Political leaders react to State of the Union
Published 3:00 am Thursday, February 7, 2019
Face to face with emboldened Democrats, President Donald Trump called on Washington to cast aside “revenge, resistance and retribution” and end “ridiculous partisan investigations” in a State of the Union address delivered at a vulnerable moment for his presidency.
Trump appealed Tuesday night for bipartisanship but refused to yield on the hard-line immigration policies that have infuriated Democrats and forced the recent government shutdown. He renewed his call for a border wall and cast illegal immigration as a threat to Americans’ safety and economic security.
Donna Horn, president of the Pike County Republican Party said she and other local Republicans she has heard from were pleased with the speech and his stance on the wall, even if he didn’t speak as much about it as he was expected to.
“I think he only touched briefly on building the wall; I think people expected to hear more about that,” Horn said. “I’ve talked with some people, and most of them have the feeling that he was very gracious, but Democrats didn’t seem to feel that way. Most of the hope is that he will go ahead and do what he needs to do.”
Dr. Steven Taylor, dean of the department of political science at Troy University, said Trump mostly avoided talking about the two most contentious topics that he was expected to touch on.
“The president in broad brush strokes tried to highlight the positive economic news, which is the most potent story in his favor at the moment, and talked a lot about the border, which is a continuation of the conflict over the last couple of months about border wall funding,” Taylor said. “There wasn’t really much drama. The only drama that could have been talked about was the Russia investigation or a national emergency declaration to build the wall, which he didn’t talk directly about either much.”
Trump is staring down a two-year stretch that will determine whether he is re-elected or leaves office in defeat. His speech sought to shore up Republican support that had eroded slightly during the recent government shutdown and previewed a fresh defense against Democrats as they ready a round of investigations into every aspect of his administration.
“If there is going to be peace and legislation, there cannot be war and investigation,” he declared. Lawmakers in the cavernous House chamber sat largely silent.
Trump made no mention of an emergency declaration in his remarks. He did offer a lengthy defense of his call for a border wall, declaring: “I will build it.” But he delivered no ultimatums about what it would take for him to sign legislation to keep the government open.
“I am asking you to defend our very dangerous southern border out of love and devotion to our fellow citizens and to our country,” he said, painting a dark and foreboding picture of the risks posed to Americans by illegal immigration.
The president ticked through a litany of issues with crossover appeal, including boosting infrastructure, lowering prescription drug costs and combating childhood cancer. But he also appealed to his political base, both with his harsh rhetoric on immigration and a call for Congress to pass legislation to prohibit the “late-term abortion of children.”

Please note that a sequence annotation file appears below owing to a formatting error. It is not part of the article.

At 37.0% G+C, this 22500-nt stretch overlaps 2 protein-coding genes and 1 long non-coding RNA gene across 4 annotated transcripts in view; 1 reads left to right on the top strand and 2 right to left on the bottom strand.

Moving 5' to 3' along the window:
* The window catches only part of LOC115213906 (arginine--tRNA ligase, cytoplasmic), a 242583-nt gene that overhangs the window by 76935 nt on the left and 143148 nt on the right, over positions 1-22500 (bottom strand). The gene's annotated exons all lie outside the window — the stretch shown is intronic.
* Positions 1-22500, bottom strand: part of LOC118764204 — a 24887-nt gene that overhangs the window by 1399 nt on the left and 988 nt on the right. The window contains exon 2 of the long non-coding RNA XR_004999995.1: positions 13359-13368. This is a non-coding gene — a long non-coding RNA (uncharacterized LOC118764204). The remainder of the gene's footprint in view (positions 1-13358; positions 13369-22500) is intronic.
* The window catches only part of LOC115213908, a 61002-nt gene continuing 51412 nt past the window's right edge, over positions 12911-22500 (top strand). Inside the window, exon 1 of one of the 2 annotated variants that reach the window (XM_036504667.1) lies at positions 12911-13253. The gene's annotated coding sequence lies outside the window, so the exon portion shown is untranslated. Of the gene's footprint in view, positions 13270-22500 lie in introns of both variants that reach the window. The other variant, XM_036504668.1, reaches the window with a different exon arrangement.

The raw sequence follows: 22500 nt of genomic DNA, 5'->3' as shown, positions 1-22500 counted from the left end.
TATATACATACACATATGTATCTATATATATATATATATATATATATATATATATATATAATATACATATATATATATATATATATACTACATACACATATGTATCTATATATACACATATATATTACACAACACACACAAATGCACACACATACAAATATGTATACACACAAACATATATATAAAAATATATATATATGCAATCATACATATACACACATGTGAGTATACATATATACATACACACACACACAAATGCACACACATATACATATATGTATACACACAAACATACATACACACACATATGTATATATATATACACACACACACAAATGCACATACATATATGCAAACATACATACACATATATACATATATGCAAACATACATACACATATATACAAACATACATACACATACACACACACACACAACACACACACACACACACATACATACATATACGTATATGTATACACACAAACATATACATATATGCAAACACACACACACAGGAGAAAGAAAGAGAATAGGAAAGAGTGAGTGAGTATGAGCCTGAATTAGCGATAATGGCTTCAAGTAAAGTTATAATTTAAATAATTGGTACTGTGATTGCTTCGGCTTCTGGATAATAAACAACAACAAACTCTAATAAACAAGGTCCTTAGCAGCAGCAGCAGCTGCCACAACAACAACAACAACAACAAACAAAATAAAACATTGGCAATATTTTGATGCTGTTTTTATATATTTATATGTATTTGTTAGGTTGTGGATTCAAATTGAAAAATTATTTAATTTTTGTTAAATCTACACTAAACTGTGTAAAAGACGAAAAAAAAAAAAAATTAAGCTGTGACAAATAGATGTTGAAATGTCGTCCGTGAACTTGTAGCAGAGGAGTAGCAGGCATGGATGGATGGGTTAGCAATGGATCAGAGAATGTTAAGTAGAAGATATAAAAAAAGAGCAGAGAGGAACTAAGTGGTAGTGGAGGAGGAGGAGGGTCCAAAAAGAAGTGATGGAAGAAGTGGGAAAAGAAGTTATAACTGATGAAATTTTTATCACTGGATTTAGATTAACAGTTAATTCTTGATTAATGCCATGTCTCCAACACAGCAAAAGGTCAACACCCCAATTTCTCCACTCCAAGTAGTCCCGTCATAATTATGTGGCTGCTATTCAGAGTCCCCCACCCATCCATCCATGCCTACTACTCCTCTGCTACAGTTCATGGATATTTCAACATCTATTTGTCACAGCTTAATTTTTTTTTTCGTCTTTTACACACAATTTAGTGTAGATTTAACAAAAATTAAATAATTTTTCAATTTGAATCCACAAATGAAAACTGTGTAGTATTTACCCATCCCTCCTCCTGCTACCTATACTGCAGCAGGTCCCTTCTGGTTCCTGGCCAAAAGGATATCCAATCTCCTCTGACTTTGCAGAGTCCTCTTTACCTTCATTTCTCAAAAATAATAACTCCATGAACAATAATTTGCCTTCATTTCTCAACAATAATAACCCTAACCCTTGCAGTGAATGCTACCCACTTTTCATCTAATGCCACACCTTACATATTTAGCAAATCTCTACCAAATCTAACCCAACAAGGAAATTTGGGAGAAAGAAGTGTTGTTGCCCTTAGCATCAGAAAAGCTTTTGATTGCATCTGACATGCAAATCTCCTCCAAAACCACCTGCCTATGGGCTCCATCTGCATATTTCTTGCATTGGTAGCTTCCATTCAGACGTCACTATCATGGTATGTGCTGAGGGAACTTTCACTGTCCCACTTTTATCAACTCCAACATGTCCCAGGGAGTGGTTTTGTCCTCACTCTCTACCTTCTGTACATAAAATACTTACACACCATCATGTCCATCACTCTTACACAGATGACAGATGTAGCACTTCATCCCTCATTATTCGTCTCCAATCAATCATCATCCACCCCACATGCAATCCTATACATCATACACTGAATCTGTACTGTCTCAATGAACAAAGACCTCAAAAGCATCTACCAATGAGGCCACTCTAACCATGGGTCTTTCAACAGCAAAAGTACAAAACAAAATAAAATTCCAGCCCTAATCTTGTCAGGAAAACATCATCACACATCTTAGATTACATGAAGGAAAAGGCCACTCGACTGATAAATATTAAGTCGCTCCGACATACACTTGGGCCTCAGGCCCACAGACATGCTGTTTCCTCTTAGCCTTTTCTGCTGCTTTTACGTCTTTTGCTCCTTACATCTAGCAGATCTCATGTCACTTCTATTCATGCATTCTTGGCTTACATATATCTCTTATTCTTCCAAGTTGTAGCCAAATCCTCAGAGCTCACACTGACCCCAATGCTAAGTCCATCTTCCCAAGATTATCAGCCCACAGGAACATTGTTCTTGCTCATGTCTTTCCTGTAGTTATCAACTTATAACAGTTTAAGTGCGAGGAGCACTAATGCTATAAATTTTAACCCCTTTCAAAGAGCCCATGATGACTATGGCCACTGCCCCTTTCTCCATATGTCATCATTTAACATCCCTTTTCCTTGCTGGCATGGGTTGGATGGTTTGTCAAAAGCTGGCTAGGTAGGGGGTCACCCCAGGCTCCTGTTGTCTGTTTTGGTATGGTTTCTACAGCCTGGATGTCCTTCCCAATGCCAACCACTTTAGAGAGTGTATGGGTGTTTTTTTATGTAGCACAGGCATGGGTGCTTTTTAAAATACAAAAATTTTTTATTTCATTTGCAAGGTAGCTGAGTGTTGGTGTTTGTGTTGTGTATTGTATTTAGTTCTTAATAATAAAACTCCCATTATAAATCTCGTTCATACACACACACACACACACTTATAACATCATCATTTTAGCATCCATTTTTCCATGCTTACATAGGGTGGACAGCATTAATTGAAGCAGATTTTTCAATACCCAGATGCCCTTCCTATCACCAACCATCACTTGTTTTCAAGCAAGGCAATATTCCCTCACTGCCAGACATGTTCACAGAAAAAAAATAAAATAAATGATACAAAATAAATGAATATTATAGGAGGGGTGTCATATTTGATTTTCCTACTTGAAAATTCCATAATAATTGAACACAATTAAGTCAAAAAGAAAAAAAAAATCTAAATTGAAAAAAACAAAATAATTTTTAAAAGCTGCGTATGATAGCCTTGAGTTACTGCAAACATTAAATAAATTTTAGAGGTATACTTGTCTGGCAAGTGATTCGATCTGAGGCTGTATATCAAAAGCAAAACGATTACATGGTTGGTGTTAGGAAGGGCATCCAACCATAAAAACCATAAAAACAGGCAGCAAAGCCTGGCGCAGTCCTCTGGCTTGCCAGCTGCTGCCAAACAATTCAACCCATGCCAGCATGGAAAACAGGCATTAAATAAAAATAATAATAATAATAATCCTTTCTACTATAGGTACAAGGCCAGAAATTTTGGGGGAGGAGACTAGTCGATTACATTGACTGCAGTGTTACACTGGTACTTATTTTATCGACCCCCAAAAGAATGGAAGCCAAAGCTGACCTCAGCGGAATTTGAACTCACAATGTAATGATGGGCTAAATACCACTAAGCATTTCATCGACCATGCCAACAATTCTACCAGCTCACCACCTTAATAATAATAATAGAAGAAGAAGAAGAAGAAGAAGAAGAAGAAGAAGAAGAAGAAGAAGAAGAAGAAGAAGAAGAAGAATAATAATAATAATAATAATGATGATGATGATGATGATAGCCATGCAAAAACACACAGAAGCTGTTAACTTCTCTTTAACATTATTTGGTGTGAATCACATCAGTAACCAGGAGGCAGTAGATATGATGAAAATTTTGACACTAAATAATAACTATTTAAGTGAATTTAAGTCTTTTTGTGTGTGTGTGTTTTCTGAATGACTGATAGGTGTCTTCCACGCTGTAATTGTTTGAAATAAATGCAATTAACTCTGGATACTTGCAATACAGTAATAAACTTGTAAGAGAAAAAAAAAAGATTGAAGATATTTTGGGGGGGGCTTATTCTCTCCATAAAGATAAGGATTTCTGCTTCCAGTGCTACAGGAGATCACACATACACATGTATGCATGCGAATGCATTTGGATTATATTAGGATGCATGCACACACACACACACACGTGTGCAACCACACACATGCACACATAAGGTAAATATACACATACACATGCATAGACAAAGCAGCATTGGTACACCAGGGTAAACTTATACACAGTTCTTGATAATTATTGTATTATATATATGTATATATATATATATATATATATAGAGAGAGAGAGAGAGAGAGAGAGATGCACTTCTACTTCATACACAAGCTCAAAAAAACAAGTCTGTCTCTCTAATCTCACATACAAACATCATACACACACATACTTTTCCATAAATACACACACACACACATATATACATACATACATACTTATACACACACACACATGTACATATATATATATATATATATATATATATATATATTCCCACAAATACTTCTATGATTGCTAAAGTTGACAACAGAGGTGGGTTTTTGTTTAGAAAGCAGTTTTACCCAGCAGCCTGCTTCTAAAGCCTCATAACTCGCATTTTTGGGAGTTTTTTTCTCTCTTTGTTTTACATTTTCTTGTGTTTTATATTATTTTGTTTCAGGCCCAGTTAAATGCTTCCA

U.S. Rep. Martha Roby, who represents Alabama’s Second District, praised the address.
“In his second State of the Union address, President Trump highlighted the economic success hardworking Americans are experiencing thanks to the implementation of pro-growth policies, including the historic tax reform overhaul. I was also pleased to hear more about his plan to work with Congress to reinvigorate our badly aging infrastructure, strengthen our military, bolster our national security efforts, improve care for veterans, and defend the unborn.”
U.S. Sen. Richard Shelby, R-Alabama, also shared his support of the Trump’s address.
“President Trump outlined a policy agenda that both parties can work together to achieve. During his first two years in office, the President has delivered on many promises to the American people, including signing historic tax reform into law, creating one of the strongest economies I have seen in my lifetime, and focusing on vital infrastructure projects.
“… It is imperative that we work to put our political disagreements aside in order to secure our borders with a comprehensive solution. As Chairman of the Appropriations Committee, I will continue to work with my colleagues on both sides of the aisle to find common ground on this critical issue. As President Trump highlighted, we must strive to reach common sense solutions to pressing policy issues in the days ahead. I plan to continue working to promote safe and legal immigration, protect American workers, rebuild our infrastructure, lower the cost of healthcare and prescription drugs, and prioritize our national security. … As he said tonight, victory is not winning for our party, victory is winning for our country.”
Taylor said he does not feel like anything addressed in the speech will have a noticeable effect in the day-to-day lives of people in this area or the nation at large.
Horn said she does expect the government to shut down again on Feb. 15 after hearing Trump’s address.
“We’ll have to wait and see in the next couple of weeks,” Horn said. “I think he offered some concessions; we’ll see if the Democrats offer anything at all and remember that they work for the people and get something done.”